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The goats-for-fees frenzy which has taken the country by storm should inspire all to re-look at the centrality of livestock in Zimbabwe’s rich tradition and how the country can unlock value from the domestic animals which have been a symbol of wealth, is the message from many social commentators.

From the time of Shaka and the Zulu Kingdom to the Pioneer Column invasion of the land between Limpopo and Zambezi cattle raiding has been the reward for fierce battles waged against opponents.

Apart from being a source of pride and prize for battles, livestock has always been central to the pre-colonial states.

With many still trying to make heads and tails of the goats-for-free debate, the subject has reignited discussions on the centrality of livestock in the African societies and particularly the Zimbabwean rich culture.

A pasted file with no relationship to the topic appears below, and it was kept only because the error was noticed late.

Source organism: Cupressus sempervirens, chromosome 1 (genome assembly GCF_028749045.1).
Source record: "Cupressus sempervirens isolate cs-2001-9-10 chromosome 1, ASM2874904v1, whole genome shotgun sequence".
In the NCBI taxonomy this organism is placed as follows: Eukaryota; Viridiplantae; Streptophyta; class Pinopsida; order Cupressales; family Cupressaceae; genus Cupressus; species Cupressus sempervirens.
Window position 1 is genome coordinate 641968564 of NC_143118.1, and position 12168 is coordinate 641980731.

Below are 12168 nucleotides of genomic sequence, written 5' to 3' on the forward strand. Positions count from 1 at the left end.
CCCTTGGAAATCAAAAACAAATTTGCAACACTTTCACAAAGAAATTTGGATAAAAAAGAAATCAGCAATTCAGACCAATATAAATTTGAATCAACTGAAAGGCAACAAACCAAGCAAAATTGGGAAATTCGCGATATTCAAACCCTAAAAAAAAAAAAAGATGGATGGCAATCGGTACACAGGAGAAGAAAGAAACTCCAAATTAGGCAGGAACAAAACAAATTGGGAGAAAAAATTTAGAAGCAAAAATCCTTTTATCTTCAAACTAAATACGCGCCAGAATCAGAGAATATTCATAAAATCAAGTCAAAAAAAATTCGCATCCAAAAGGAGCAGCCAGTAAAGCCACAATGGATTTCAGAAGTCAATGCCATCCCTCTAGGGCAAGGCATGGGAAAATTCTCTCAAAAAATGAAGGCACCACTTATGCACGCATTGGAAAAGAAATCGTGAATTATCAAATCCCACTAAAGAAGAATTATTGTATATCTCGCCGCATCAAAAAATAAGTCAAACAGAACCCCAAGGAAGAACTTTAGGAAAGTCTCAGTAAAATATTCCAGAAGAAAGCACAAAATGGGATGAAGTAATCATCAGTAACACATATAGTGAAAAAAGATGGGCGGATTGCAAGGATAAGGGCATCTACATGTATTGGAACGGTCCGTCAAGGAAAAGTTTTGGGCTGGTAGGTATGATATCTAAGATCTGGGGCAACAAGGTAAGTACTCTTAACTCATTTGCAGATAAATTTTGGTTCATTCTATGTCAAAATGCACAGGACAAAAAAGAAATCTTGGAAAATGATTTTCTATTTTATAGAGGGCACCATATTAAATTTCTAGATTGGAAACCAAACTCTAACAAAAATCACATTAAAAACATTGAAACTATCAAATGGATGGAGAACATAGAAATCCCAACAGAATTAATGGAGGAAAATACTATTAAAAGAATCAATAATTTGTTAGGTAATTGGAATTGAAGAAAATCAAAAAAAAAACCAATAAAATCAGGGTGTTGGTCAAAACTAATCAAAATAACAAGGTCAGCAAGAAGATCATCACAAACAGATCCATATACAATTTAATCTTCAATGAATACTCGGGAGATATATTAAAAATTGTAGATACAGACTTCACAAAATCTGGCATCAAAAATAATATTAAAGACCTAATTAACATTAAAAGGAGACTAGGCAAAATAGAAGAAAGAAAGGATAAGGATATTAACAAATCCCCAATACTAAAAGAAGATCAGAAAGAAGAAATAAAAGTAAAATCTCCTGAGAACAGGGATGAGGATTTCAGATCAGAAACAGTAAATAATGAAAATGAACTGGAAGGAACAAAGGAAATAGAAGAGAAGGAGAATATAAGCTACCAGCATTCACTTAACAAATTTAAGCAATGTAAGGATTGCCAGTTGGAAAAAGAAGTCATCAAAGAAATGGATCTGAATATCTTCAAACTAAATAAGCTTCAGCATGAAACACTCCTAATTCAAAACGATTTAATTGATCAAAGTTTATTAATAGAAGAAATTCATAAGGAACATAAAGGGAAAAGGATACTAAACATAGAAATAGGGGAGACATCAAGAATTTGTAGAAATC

The older generation says livestock remains integral to the socio-economic fabric of Zimbabwean communities.

While many will view livestock as a source of wealth in Zimbabwean tradition it must be noted that cattle and goats have played an important part in rituals carried out to appease the dead and avenging spirits.

There are many men and women who today stand proud to have benefitted directly or indirectly from the wealth which their families amassed in the form of livestock.

Those whose tuition fees was paid from the proceeds of livestock sales testified that they were determined to make their parents who would have sacrificed their goats or cattle happy by coming out tops in their studies.

A religious leader with a local church Bishop Rocky Moyo says in both New and Old Testament livestock has also been integral as both symbol of wealth and used in offerings.

Whether the country will allow goats-for-fees in the future or livestock will finally be accepted as collateral for bank loans one thing remains true and that is livestock is central and an important aspect of the rich Zimbabwean culture.